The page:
Award-winning veteran investigative reporter Ed Connolly has taken over as editor of New Times, the paper announced Monday. Former editor Ryan Miller will remain at the paper as executive editor and will also assume responsibility for the production of New Times' sister paper, the Santa Maria Sun, for which he is also executive editor. Connolly first found his way to New Times after applying for a proofreader opening -- then he wandered into the wrong interview, one for an opening at the Sun. Miller said it quickly became clear Connolly's skills made him a good fit for New Times. "Ed sort of fell into our laps here at New Times," Miller says in a statement. "He was too good of an asset to pass up."
Kinsee Morlan "lays her head down in one country, earns her bread and reputation in another, and co-runs an arts collective somewhere in between," SignOnSanDiego.com, an online project of the San Diego Union-Tribune, writes. Morlan has lived in Tijuana for close to two years while working at CityBeat. She says while working at the local NBC affiliate to supplement her CityBeat income, she was asked to do a story on a waterskiing squirrel, and realized she had to figure out a way to "not have a horrible part-time job and just work at CityBeat." Moving to Tijuana, which has much lower rents than San Diego, was her answer, and she's been there ever since.
"There's more to the Bay Guardian-VVM fight than ill will and purple prose," writes Boston Phoenix media reporter Adam Reilly. "The two sides have predictably divergent takes on the merits of the outcome. But they agree that its legal ramifications go far beyond the Bay Area and the alt-weekly universe." Guardian publisher and editor Bruce Brugmann tells the Phoenix that the suit sets an example for small businesses everywhere. "Everyone can use our suit as a model and template for any big chain that's coming in and trying to predatory-price them," he says. But SF Weekly attorney Jim Wagstaffe thinks that if the judge grants the Guardian's request for an injunction for the Weekly to stop all below-cost sales as the case winds its way through the courts, "the result here could dramatically harm consumers. If every one of [a publication's] ad sales is scrutinized to make sure it's not, quote-unquote, too low, then what'll happen is, publications will raise their prices to avoid getting sued." The Guardian notes that interest will accrue on the judgment at a rate of 10 percent a year. "That means the Weekly and VVM will be paying $4,000 a day in interest for as long as they seek to dispute and appeal the jury decision," the Guardian reports.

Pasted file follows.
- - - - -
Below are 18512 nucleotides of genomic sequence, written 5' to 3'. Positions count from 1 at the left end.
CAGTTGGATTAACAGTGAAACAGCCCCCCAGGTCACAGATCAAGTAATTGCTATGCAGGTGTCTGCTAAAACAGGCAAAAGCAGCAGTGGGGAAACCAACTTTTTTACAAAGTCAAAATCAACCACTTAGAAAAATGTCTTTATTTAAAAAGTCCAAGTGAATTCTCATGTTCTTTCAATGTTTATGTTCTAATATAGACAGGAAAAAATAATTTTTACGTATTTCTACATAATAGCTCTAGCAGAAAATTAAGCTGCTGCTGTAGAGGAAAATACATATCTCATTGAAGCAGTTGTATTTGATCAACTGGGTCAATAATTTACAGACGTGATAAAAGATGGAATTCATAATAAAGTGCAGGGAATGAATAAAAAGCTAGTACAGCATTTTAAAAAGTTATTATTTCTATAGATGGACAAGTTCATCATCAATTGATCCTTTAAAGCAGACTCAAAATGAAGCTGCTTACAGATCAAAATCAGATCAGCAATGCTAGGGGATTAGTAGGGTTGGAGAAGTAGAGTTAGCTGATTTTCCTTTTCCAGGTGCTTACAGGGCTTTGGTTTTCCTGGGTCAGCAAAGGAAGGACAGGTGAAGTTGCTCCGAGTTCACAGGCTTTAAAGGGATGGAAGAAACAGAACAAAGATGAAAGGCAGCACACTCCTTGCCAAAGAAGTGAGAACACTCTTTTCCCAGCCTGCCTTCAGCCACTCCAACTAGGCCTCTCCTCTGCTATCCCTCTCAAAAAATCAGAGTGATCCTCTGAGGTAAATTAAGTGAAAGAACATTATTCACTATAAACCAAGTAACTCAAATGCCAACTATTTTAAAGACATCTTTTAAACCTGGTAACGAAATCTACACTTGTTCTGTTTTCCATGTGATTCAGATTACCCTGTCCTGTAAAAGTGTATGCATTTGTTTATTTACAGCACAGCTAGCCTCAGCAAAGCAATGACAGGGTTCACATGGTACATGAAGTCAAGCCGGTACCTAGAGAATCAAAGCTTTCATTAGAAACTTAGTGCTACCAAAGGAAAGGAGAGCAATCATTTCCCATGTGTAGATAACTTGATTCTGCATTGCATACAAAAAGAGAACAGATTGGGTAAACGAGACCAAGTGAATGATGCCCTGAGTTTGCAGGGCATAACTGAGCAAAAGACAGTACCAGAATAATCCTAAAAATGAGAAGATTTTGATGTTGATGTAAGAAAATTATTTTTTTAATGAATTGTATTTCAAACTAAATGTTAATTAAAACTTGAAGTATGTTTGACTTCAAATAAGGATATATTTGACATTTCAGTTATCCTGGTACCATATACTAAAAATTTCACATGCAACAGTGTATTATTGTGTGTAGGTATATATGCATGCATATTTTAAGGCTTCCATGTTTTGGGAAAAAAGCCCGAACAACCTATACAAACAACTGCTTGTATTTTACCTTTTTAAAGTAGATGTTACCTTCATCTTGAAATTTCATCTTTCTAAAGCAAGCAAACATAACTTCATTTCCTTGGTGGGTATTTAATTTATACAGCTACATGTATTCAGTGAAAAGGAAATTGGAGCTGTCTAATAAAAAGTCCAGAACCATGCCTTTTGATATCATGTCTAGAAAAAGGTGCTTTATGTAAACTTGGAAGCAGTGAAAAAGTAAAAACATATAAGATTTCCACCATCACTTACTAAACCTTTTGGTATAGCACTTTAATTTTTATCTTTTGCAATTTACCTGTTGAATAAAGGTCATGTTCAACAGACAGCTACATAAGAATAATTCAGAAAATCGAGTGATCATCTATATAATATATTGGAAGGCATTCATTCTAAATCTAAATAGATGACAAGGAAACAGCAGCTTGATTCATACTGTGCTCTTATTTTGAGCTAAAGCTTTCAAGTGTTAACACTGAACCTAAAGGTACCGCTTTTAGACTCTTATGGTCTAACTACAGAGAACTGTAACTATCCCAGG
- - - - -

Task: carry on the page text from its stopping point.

A rash of free newspaper heists is "making unlikely allies of Bay Area alternative publishers, whose intense competition over the years has seemed as much personal as a matter of business," Editor & Publisher reports. East Bay Express publisher Hal Brody has organized a group of free-paper publishers that is taking the thieves on with a two-front strategy: finding an aggressive DA who recognizes the real value of a free-circulation newspaper, and going after the recyclers who look the other way, according to E&P. Brody says he wasn't aware how bad the problem was until he and others bought the Express from Village Voice Media last year. "In one heavily trafficked area, where we lay out literally thousands of papers at dawn, we'd get calls from readers at noon that there were all gone," he says.